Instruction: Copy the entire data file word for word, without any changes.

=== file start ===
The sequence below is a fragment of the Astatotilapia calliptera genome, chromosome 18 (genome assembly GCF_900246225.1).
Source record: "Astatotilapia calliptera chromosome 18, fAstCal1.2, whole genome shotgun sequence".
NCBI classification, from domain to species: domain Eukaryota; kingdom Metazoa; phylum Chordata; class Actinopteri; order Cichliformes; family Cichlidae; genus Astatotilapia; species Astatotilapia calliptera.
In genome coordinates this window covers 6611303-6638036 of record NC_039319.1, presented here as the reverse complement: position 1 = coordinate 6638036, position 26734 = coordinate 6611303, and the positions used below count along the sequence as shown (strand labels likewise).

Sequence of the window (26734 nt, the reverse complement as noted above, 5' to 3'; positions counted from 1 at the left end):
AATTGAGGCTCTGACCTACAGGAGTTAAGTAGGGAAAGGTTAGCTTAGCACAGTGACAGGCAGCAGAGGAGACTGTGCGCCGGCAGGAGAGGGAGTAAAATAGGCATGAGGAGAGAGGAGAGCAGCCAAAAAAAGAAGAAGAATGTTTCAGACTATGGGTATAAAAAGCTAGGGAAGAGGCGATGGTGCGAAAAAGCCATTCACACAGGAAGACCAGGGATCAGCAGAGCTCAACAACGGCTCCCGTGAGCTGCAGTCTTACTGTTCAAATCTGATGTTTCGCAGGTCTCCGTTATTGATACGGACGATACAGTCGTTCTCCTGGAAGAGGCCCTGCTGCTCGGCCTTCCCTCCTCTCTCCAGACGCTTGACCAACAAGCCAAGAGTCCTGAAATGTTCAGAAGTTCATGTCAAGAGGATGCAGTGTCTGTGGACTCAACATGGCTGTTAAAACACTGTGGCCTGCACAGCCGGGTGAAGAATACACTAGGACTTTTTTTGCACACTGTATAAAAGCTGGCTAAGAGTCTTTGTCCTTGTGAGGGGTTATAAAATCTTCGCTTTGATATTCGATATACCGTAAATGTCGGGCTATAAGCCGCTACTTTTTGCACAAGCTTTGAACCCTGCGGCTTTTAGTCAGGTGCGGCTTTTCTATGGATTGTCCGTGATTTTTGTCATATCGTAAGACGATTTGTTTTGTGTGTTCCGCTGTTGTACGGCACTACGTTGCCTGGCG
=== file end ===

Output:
The sequence below is a fragment of the Astatotilapia calliptera genome, chromosome 18 (genome assembly GCF_900246225.1).
Source record: "Astatotilapia calliptera chromosome 18, fAstCal1.2, whole genome shotgun sequence".
NCBI classification, from domain to species: domain Eukaryota; kingdom Metazoa; phylum Chordata; class Actinopteri; order Cichliformes; family Cichlidae; genus Astatotilapia; species Astatotilapia calliptera.
In genome coordinates this window covers 6611303-6638036 of record NC_039319.1, presented here as the reverse complement: position 1 = coordinate 6638036, position 26734 = coordinate 6611303, and the positions used below count along the sequence as shown (strand labels likewise).

Sequence of the window (26734 nt, the reverse complement as noted above, 5' to 3'; positions counted from 1 at the left end):
AATTGAGGCTCTGACCTACAGGAGTTAAGTAGGGAAAGGTTAGCTTAGCACAGTGACAGGCAGCAGAGGAGACTGTGCGCCGGCAGGAGAGGGAGTAAAATAGGCATGAGGAGAGAGGAGAGCAGCCAAAAAAAGAAGAAGAATGTTTCAGACTATGGGTATAAAAAGCTAGGGAAGAGGCGATGGTGCGAAAAAGCCATTCACACAGGAAGACCAGGGATCAGCAGAGCTCAACAACGGCTCCCGTGAGCTGCAGTCTTACTGTTCAAATCTGATGTTTCGCAGGTCTCCGTTATTGATACGGACGATACAGTCGTTCTCCTGGAAGAGGCCCTGCTGCTCGGCCTTCCCTCCTCTCTCCAGACGCTTGACCAACAAGCCAAGAGTCCTGAAATGTTCAGAAGTTCATGTCAAGAGGATGCAGTGTCTGTGGACTCAACATGGCTGTTAAAACACTGTGGCCTGCACAGCCGGGTGAAGAATACACTAGGACTTTTTTTGCACACTGTATAAAAGCTGGCTAAGAGTCTTTGTCCTTGTGAGGGGTTATAAAATCTTCGCTTTGATATTCGATATACCGTAAATGTCGGGCTATAAGCCGCTACTTTTTGCACAAGCTTTGAACCCTGCGGCTTTTAGTCAGGTGCGGCTTTTCTATGGATTGTCCGTGATTTTTGTCATATCGTAAGACGATTTGTTTTGTGTGTTCCGCTGTTGTACGGCACTACGTTGCCTGGCG